Just keep in mind that, although your DualShock 4 will work with your iPad for controlling games, some PlayStation-exclusive functions, including the touchpad and the audio jack, are disabled when using it as a Bluetooth controller.
What If I Don’t Have a DualShock 4?
Though the black version is often on sale for $39.99, the DualShock 4 is not a cheap controller, and if you’d rather not shell out that up to $65 for mobile gaming, there are alternatives you can pick up today. You’ll just need to make sure the controller you pick has the MFi (Made for iPhone) branding and you’ll be good to go.
If you can spare around $30, it’s easy to pick one up. We recommend the SteelSeries Nimbus, since it has great battery life and is designed to work with all iOS devices around, including your iPad. This is a good-looking controller, with its gunmetal-gray plastic and metal finish one of the best we’ve seen out there.
SteelSeries typically makes accessories for PC gaming, so you shouldn’t be surprised that this gamepad works great for any iOS device you have around, and it a great choice if you’re looking for something to play through your Steam library with. Everything on this controller—from the buttons to the joysticks to the D-pad—feels great, built for precision in any kind of game.
The controller is big, measuring in similar size and style to the DualShock 4 controller, complete with an identical thumbstick layout. The device uses Lightning to charge too, which could be a benefit to some and a hindrance to others, but it’s worth noting the battery life is more than solid, promising over 40 hours of gameplay between batteries.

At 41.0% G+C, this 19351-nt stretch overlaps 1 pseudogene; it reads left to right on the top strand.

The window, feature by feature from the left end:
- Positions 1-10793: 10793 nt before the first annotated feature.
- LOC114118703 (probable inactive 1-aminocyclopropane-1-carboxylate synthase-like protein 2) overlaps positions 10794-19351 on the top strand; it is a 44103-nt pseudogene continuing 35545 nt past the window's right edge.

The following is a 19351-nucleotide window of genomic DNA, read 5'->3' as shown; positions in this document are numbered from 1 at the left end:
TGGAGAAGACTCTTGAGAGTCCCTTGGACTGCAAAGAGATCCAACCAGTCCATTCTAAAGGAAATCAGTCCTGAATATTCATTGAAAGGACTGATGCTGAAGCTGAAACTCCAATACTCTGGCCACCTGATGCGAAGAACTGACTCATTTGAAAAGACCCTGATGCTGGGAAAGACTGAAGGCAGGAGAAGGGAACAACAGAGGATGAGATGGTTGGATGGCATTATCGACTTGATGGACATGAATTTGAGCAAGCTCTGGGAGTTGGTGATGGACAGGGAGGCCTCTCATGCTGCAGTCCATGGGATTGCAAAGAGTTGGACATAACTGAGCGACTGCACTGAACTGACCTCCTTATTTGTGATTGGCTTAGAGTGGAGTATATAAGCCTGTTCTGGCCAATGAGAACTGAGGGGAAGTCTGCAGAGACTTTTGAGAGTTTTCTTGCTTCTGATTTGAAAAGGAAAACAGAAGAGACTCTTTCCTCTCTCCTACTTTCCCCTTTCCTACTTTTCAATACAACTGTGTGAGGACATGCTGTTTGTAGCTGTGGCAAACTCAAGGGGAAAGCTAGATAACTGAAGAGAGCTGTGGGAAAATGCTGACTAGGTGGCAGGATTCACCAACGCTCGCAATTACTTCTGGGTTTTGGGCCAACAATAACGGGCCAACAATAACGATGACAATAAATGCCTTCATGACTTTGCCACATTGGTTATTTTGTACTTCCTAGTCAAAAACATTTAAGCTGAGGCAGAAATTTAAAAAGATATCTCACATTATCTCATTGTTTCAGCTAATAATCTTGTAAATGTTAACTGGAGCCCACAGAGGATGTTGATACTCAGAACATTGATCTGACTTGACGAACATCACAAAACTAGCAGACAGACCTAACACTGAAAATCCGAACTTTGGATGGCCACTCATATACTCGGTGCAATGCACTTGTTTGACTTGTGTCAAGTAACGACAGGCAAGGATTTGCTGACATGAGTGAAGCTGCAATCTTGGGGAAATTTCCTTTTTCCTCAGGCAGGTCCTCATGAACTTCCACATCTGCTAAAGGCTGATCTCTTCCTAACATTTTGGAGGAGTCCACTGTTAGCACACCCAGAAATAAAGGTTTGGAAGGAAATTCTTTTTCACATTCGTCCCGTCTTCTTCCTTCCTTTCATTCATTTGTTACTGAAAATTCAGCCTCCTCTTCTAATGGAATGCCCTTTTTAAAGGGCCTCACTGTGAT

The two major downsides to the Nimbus? The controller lacks any kind of phone mount, accessory or otherwise. If you’re interested in using this for on-the-go gaming on your phone, it might not be the controller for you. Finally, at full price, it’s a bit expensive, coming in at a console-standard $49.99, though you can pick up refurbished models for half that price.
There are other MFi controllers as well, including the GameSir lineup, the Bounabay Grip for iPhone, and many more. Just make sure you check the reviews for buying into a device; you’ll want to ensure it’s MFi compatible and works for the game you want to play.
Can I Play PS4 Games on My iPad?
Mobile games are great, but what if you could replicate the experience of having a Nintendo Switch with your PS4 and iPad? If you’re looking to stream PS4 games to your iPad, you’re in luck.
The new PS4 Remote Play app for iOS allows you to do just that, and though it normally has virtual controls, using a small hack discovered by ResetEra user Skyfireblaze, you can actually use your DualShock 4 with your Remote Play. You can use Remote Play for an off-TV experience by making a second user on your PS4, then using the second user account to connect to Remote Play. After that, you can log into your normal account using your Dualshock 4 and can watch the gameplay right on your phone or tablet.
Of course, make sure you know the limitations of Remote Play on iOS. Though not absolutely required, for a good experience, you’ll need an iPhone 7 or higher, as well as a sixth-generation iPad or higher, to run the app efficiently.
That said, we tested the app on slightly older hardware, and found that, as long as your internet is fast enough, it will run on your device. If you’re having trouble streaming your titles, you might want to dive into the settings menu, accessible from the start screen. There, you can adjust the video quality for remote play, choosing both resolution and frame rates.
Considering the DualShock 4 is one of the best controllers we’ve seen in the 2000s, it’s unsurprising that people would want to use the device as their main controller on other platforms. Whether you’re looking for a controller for your new iPad, or you happen to have some extra DualShocks lying around the house for your friends to use when they come over for multiplayer games, using your PlayStation 4 controllers on your iPad is a natural thing to try out on your device. Thankfully, with iOS 13 and iPadOS, you can finally make that dream a reality.